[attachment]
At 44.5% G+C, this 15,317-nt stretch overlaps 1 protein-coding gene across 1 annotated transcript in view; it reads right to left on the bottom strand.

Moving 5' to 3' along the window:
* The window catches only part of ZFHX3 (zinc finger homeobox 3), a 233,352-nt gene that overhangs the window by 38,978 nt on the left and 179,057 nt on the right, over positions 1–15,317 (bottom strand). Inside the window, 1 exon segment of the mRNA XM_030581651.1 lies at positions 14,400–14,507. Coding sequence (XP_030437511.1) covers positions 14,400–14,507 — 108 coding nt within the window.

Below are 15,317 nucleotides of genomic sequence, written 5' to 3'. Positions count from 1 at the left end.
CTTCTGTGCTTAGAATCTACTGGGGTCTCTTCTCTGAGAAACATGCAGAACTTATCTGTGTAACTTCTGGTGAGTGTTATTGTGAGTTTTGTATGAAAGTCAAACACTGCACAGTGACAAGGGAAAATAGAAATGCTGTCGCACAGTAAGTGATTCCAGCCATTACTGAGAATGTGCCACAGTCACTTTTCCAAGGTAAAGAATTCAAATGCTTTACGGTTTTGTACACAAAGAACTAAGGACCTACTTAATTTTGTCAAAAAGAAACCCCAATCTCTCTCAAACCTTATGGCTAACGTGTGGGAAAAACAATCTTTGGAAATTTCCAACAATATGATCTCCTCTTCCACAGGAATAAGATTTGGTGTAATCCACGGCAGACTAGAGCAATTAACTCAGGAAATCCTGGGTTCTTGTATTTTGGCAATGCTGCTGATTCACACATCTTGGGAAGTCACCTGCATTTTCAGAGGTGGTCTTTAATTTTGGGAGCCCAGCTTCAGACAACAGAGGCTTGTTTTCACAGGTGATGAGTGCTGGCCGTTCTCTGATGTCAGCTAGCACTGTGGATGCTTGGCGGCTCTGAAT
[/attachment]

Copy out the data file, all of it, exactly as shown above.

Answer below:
At 44.5% G+C, this 15,317-nt stretch overlaps 1 protein-coding gene across 1 annotated transcript in view; it reads right to left on the bottom strand.

Moving 5' to 3' along the window:
* The window catches only part of ZFHX3 (zinc finger homeobox 3), a 233,352-nt gene that overhangs the window by 38,978 nt on the left and 179,057 nt on the right, over positions 1–15,317 (bottom strand). Inside the window, 1 exon segment of the mRNA XM_030581651.1 lies at positions 14,400–14,507. Coding sequence (XP_030437511.1) covers positions 14,400–14,507 — 108 coding nt within the window.

Below are 15,317 nucleotides of genomic sequence, written 5' to 3'. Positions count from 1 at the left end.
CTTCTGTGCTTAGAATCTACTGGGGTCTCTTCTCTGAGAAACATGCAGAACTTATCTGTGTAACTTCTGGTGAGTGTTATTGTGAGTTTTGTATGAAAGTCAAACACTGCACAGTGACAAGGGAAAATAGAAATGCTGTCGCACAGTAAGTGATTCCAGCCATTACTGAGAATGTGCCACAGTCACTTTTCCAAGGTAAAGAATTCAAATGCTTTACGGTTTTGTACACAAAGAACTAAGGACCTACTTAATTTTGTCAAAAAGAAACCCCAATCTCTCTCAAACCTTATGGCTAACGTGTGGGAAAAACAATCTTTGGAAATTTCCAACAATATGATCTCCTCTTCCACAGGAATAAGATTTGGTGTAATCCACGGCAGACTAGAGCAATTAACTCAGGAAATCCTGGGTTCTTGTATTTTGGCAATGCTGCTGATTCACACATCTTGGGAAGTCACCTGCATTTTCAGAGGTGGTCTTTAATTTTGGGAGCCCAGCTTCAGACAACAGAGGCTTGTTTTCACAGGTGATGAGTGCTGGCCGTTCTCTGATGTCAGCTAGCACTGTGGATGCTTGGCGGCTCTGAAT